ORDJ (Our Resident DJ) has responded very fully and in detail. Cheers Mr C!
When I did my first night at the Tricorn I insisted they dispensed with the handle to the gramophone!
The Club was initially an out-and-out cabaret venue with not a hint of disco- when I was taken on, in late 1967, as a token DJ to please the many regular punters who wanted more up-to-date music to dance to, I was positioned on a stool facing a double turntable in a mounted box affair on wheels- the unit was originally used to put on records enabling the resident trio to have a break or two .
We had 2 x 100 watt speakers perched either side of the stage- no mixing decks, echo units, reverb, speeded up and down turntables, cross fades etc which are taken for granted nowadays. The mic was attached to a foot long goose neck bendy affair. If the dancers got a little excited and jumped up and down in front of me one had to place a half penny on the top of the needle frame to stop the records jumping.
As more and more people requested discotheque (what a lovely old word) music, the trio were phased out (sorry musos – nothing to do with me!) and the Tricorn become a club/dance venue. To boost the sound we hired a 6 channel Sound City Amp from Alan Clarke Sound (still going young Alan doing the PA for Des O`Connor) and suddenly we sounded superb – a separate channel for the mic, one for the turntables and one for a “jingle machine” which was actually just a tape deck Alan rigged up with Radio jingles copied onto it.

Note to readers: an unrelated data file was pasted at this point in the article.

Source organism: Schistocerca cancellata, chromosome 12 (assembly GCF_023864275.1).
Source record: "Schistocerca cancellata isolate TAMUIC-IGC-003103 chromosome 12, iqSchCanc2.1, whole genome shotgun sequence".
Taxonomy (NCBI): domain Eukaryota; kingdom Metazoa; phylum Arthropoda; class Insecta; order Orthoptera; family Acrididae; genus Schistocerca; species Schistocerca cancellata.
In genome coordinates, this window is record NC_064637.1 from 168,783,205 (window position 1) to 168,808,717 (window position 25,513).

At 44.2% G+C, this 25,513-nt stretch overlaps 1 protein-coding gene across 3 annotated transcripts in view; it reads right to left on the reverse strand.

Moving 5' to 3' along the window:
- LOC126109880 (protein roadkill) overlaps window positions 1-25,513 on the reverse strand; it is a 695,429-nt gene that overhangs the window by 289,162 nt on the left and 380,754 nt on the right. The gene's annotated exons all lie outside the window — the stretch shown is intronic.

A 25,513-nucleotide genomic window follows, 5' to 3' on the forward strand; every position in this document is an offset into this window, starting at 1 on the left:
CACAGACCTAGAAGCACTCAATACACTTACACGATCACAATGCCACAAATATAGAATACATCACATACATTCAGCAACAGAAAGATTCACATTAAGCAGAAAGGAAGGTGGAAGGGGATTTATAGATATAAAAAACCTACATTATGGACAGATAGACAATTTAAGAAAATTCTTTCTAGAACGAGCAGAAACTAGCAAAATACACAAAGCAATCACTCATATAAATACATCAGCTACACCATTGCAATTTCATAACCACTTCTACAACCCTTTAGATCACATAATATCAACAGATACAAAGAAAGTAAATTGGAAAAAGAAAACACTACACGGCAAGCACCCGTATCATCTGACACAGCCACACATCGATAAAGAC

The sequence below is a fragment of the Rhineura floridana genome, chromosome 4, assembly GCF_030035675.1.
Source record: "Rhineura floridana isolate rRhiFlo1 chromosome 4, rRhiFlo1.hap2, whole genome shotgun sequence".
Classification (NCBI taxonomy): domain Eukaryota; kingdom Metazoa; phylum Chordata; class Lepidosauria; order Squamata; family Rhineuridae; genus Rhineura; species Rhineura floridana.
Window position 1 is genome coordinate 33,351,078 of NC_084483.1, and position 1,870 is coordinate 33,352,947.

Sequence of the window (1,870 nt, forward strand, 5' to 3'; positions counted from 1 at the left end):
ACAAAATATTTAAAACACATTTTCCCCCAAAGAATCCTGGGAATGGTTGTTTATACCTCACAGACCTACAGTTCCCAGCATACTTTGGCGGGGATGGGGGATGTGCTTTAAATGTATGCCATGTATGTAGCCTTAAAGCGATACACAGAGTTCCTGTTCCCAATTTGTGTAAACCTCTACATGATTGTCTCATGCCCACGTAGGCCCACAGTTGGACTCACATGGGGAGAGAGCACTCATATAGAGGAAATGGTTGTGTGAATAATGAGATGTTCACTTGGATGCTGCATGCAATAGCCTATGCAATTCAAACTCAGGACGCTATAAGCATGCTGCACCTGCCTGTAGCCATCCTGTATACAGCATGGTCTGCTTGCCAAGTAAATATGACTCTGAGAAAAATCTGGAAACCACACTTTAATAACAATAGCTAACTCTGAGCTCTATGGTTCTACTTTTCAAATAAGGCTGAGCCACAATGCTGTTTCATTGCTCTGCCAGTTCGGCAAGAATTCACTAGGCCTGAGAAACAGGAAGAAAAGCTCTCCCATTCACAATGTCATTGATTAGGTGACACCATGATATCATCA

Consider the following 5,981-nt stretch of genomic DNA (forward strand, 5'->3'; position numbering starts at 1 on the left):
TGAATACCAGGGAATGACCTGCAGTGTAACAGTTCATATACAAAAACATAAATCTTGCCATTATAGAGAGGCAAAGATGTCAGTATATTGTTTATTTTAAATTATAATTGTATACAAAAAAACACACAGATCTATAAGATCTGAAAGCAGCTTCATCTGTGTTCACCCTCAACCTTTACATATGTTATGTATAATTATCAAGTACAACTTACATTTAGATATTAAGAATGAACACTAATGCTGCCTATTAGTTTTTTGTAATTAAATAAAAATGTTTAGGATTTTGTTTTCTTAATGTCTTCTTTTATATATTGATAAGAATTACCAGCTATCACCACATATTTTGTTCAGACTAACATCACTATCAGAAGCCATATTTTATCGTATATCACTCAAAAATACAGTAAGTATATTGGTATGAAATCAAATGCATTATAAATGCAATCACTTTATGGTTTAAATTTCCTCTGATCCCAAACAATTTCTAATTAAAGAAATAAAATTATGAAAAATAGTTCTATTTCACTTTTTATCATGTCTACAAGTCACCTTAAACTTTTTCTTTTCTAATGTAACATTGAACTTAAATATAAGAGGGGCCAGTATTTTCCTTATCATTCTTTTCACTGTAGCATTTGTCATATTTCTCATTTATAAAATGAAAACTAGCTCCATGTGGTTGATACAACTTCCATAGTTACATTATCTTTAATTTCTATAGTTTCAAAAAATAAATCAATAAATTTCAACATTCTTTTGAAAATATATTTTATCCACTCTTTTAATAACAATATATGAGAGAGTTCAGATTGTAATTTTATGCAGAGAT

We had at least 200 watts to blast out- how this must have sounded up against Slade, Uriah Heep, Mud, Alex Harvey Band etc goodness knows but we were all youngish- this is what we had to “play” with and we were more than happy with it – plus who can recall the Beatles small PA battling with the screamers at The Guildhall in `63.
The Tricorn then bought its own Sound City valve amp from The Image (I hope Cmdr. Ford paid them) and apart from Nigel Grundy adding a personalised front box this is how we continued for years.The only problem we sometimes had was when cabaret acts turned up expecting to use the in house PA (still happens today) and the sight of a comic bending over my DJ consul performing his act using my 12” goose neck mic was a joy to behold.Pic attached of aforementioned turntable with my hi tech lighting way before LED`s came into existence.